I’ve been using tablet PCs as far back as 2004 when I bought the HP TC1100 with Windows XP Professional Tablet edition. The TC1100 is more of a slate than a tablet PC since you can detach the keyboard and use tap on the screen with a digitizer pen to input commands and text by way of a soft keyboard. On one occasion my daughter borrowed my Tabby (yes, we give names to our computers at home) and many of her classmates thought it was a “cool, new” computer. Once on board a plane I took out Tabby to do some work and the passenger next to me asked what device I was using. I could never fathom why HP would decide to kill this product in favor of a conventional tablet PC with a swivel screen. You can see the slate formfactor of the TC1100 on first season of Bones.
With Tabby being six years old and nearing retirement I’ve been on the lookout for a replacement machine. I’ve checked out HP’s TX2 and Dell’s XT2 (ever get the feeling some product marketeers just aren’t that creative?). Both are too heavy for a truly portable experience. The growing popularity of netbooks certainly made me think of the possibility of a netbook equipped with a digitizer. True enough a number of tablet netbook (netvertible) have recently cropped up (see list at the bottom).
The success of the iPod Touch and iPhone shows the possibilities. But even the latest Apple product – the iPad – can’t be construed as a true productivity tool because of its technical limitations. To get a sense of what I mean, click here to watch this video.
One vendor that has been pushing hard and fast in the netbook craze is Lenovo. Lenovo has branded its netbook offering under the label ‘Ideapad’. Early this year, Lenovo launched its first tablet netbook. What is unique about this tablet netbook is Lenovo’s use of a capacitative touchscreen (the same technology used on the iPhone). This is important because capacitative screens are one of the reasons why the iPhone and iPod Touch became popular. Unlike resistive screens which require you to put pressure on the screen to register an action, capacitative screens uses static electricity to initiate an action. The net result is a more fluid experience.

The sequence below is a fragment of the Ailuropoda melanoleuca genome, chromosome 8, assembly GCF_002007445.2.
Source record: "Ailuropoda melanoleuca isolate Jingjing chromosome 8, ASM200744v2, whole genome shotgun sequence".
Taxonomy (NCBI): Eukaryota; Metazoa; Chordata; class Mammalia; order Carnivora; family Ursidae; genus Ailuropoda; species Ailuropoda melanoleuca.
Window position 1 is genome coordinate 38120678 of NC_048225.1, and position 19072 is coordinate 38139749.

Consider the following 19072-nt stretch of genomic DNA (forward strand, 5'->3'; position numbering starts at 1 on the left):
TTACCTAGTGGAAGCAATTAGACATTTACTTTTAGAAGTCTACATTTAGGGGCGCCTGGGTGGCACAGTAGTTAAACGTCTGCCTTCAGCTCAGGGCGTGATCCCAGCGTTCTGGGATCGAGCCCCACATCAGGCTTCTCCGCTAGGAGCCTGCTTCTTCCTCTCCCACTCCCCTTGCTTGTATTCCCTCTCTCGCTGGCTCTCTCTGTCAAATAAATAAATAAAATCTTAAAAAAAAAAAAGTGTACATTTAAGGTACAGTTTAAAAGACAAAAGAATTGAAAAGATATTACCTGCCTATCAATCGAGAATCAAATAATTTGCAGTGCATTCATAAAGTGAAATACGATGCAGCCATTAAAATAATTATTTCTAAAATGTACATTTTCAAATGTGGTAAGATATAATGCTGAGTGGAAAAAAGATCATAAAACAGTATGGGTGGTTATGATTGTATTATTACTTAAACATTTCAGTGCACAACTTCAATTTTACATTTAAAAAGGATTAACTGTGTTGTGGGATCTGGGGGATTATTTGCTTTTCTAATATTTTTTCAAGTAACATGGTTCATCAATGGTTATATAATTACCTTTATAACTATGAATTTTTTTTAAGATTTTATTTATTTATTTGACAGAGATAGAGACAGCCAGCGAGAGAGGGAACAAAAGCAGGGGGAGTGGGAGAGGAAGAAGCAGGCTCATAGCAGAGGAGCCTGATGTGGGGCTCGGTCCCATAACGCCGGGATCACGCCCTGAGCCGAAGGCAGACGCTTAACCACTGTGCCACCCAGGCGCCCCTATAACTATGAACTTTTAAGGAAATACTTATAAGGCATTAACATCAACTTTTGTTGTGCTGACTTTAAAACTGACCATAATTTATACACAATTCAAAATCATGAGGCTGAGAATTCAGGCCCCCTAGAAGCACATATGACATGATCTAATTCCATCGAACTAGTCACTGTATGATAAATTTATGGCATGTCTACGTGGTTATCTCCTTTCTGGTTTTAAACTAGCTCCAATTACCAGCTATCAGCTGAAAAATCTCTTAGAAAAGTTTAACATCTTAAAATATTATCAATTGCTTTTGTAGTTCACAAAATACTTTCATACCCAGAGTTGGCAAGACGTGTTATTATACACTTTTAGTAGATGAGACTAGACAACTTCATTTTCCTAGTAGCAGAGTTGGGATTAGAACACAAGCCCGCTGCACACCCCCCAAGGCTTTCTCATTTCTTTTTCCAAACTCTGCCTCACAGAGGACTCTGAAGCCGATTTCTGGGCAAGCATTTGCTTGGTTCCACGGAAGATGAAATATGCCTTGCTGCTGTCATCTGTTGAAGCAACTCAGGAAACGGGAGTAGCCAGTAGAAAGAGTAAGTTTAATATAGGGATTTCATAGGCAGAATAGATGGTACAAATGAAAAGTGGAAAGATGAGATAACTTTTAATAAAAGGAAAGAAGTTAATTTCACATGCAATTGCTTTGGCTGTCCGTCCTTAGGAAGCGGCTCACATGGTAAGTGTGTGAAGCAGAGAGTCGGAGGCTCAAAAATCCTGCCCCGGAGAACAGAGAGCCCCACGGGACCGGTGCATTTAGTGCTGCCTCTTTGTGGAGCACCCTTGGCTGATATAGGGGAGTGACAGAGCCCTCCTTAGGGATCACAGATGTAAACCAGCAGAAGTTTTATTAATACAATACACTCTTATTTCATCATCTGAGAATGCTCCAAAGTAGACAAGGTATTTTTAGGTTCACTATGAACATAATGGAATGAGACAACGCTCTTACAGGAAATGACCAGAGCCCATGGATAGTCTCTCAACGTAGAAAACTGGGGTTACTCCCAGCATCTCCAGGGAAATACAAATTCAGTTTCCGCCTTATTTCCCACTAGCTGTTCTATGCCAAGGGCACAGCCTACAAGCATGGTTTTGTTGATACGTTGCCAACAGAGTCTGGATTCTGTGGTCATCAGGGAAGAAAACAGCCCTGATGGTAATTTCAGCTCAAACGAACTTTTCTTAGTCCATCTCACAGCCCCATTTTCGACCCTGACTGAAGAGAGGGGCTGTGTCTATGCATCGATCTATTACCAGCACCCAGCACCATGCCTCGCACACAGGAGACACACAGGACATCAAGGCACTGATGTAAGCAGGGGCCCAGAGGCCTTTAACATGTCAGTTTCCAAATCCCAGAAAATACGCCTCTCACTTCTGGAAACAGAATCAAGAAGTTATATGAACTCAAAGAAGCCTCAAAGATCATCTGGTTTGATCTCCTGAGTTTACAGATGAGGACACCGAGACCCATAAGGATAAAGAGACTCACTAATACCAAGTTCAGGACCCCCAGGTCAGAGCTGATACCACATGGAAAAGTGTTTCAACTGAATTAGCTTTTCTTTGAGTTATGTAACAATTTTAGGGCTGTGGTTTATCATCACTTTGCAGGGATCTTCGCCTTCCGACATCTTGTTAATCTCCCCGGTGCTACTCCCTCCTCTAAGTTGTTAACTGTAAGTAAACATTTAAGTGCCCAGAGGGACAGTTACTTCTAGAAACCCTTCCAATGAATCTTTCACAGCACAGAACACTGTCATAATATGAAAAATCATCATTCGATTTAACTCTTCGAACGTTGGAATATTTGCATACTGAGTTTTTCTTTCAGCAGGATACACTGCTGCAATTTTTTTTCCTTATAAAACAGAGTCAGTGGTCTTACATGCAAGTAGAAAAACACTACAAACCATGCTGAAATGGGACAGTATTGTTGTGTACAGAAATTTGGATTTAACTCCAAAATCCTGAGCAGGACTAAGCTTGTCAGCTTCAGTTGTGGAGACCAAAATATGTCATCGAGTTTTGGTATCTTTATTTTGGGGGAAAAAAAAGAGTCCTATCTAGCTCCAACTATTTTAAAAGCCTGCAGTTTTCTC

The Lenovo Ideapad S10-3t uses the new Intel Atom Processor N450 which offers a 40% reduction in power consumption. It is rumored that when the N470 becomes available, the S10-3t will offer this option as well.
The fact that this is a netbook and not a laptop means you have to be prepared to take things in stride. A standard feature in most laptops and desktop computers is the ability to multi-task, i.e., run a number of applications at the same thing. The good news is that on a netbook you can still multi-task (unlike iPhones, iPod Touch and iPad). The bad news is that depending on the applications you are running, the experience may not be as smooth or satisfying. For example, watching a video while surfing the Internet will result in the inevitable skips or pause in the viewing experience. Don’t fret! This is hordes better than on an Apple iPad where you can’t surf the Internet while writing your memoirs. The Apple iPad OS simply doesn’t support this today. (more…)